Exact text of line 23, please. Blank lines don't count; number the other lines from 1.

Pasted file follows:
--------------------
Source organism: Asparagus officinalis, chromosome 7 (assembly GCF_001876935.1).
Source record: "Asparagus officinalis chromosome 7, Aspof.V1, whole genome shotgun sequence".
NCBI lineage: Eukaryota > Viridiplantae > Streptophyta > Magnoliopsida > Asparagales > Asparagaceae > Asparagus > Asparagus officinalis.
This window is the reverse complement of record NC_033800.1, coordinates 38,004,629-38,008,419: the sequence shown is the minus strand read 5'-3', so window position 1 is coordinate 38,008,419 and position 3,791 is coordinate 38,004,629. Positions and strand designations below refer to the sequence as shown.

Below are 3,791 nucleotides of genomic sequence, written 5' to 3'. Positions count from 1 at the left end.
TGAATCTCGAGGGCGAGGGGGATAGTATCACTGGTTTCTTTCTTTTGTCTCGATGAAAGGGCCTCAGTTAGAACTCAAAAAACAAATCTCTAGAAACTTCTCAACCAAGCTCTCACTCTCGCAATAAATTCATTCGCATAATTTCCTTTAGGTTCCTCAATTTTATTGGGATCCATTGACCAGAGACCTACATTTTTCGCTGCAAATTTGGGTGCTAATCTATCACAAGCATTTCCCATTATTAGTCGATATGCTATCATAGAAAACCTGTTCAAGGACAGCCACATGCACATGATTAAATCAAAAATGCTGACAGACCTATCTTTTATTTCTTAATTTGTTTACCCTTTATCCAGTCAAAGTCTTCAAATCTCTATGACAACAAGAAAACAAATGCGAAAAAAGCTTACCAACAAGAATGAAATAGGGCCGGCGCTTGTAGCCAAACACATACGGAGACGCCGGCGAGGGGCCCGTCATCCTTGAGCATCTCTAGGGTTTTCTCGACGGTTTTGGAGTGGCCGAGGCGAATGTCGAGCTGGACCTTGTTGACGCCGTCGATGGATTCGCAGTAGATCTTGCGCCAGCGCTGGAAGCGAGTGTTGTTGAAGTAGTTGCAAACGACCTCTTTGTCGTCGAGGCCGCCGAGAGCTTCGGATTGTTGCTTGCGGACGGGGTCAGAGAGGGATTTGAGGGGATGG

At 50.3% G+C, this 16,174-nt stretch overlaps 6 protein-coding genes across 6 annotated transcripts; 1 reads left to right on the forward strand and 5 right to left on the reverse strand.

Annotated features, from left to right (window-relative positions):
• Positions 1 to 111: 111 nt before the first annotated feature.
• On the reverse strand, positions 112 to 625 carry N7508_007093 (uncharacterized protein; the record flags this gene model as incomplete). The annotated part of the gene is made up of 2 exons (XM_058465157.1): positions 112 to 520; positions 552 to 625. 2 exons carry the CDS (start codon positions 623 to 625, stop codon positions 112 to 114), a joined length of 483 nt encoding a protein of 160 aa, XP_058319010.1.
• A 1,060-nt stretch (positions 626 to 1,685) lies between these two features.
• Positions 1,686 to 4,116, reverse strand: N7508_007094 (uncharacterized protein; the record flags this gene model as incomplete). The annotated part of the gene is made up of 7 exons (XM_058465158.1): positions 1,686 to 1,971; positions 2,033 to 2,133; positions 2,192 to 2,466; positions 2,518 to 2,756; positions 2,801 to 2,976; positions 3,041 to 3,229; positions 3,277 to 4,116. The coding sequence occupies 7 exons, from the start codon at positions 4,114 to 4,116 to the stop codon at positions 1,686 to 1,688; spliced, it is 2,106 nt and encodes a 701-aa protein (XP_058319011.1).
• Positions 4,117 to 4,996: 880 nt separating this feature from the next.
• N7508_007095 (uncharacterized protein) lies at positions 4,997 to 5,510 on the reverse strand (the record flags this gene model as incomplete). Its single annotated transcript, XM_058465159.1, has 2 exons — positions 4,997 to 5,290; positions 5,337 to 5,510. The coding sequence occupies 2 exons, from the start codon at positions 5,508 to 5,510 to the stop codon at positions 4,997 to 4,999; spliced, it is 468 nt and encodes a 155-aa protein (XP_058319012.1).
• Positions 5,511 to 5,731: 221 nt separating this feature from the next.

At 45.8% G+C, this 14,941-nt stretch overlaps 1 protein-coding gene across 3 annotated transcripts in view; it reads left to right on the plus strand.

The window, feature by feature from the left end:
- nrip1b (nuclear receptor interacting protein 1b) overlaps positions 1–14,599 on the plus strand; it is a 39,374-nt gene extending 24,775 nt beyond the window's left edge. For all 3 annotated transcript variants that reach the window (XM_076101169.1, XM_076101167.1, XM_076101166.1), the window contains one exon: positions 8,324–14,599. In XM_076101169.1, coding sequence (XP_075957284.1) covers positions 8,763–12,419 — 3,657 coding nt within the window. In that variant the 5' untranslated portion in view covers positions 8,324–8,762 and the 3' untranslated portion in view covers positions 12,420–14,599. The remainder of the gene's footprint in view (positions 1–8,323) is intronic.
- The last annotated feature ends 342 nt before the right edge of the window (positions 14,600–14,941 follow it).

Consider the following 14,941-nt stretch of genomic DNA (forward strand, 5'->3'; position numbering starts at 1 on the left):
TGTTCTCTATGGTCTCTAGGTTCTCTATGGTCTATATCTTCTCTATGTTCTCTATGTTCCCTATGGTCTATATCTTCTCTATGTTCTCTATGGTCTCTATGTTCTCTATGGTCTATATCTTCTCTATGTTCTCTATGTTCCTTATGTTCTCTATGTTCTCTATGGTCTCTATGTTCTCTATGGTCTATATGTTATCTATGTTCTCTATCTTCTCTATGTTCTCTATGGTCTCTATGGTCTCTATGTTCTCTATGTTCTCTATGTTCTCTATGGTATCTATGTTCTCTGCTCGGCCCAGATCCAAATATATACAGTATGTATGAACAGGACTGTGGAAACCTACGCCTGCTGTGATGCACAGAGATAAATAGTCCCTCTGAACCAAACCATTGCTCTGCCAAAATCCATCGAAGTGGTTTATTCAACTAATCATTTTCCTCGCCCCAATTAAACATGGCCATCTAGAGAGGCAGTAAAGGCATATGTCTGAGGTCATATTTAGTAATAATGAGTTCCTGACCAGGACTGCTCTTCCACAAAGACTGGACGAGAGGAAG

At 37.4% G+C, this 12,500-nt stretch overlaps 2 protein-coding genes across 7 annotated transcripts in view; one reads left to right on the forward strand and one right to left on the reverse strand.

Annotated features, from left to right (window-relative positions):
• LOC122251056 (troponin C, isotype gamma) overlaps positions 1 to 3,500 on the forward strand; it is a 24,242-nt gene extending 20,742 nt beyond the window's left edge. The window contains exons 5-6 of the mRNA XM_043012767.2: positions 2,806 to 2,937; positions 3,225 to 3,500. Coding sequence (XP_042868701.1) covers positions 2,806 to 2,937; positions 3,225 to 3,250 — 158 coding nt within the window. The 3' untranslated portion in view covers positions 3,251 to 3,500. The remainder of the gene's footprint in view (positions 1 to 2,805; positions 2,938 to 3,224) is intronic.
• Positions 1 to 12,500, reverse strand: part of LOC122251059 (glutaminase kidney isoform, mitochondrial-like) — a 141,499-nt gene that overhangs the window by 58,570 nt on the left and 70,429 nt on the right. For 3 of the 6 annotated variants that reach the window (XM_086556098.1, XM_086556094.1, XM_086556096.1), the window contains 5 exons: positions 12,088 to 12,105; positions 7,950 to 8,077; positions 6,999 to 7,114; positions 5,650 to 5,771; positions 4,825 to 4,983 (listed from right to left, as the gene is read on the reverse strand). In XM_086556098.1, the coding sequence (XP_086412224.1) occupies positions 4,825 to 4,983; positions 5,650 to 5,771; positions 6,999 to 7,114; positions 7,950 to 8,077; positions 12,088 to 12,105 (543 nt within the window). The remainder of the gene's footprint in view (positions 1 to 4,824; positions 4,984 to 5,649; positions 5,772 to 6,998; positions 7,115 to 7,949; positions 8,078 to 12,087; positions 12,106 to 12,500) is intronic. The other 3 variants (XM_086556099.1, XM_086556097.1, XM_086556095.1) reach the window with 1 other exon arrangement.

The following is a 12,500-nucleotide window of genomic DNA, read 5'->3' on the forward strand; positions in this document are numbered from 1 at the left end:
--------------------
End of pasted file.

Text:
Annotated features, from left to right (window-relative positions):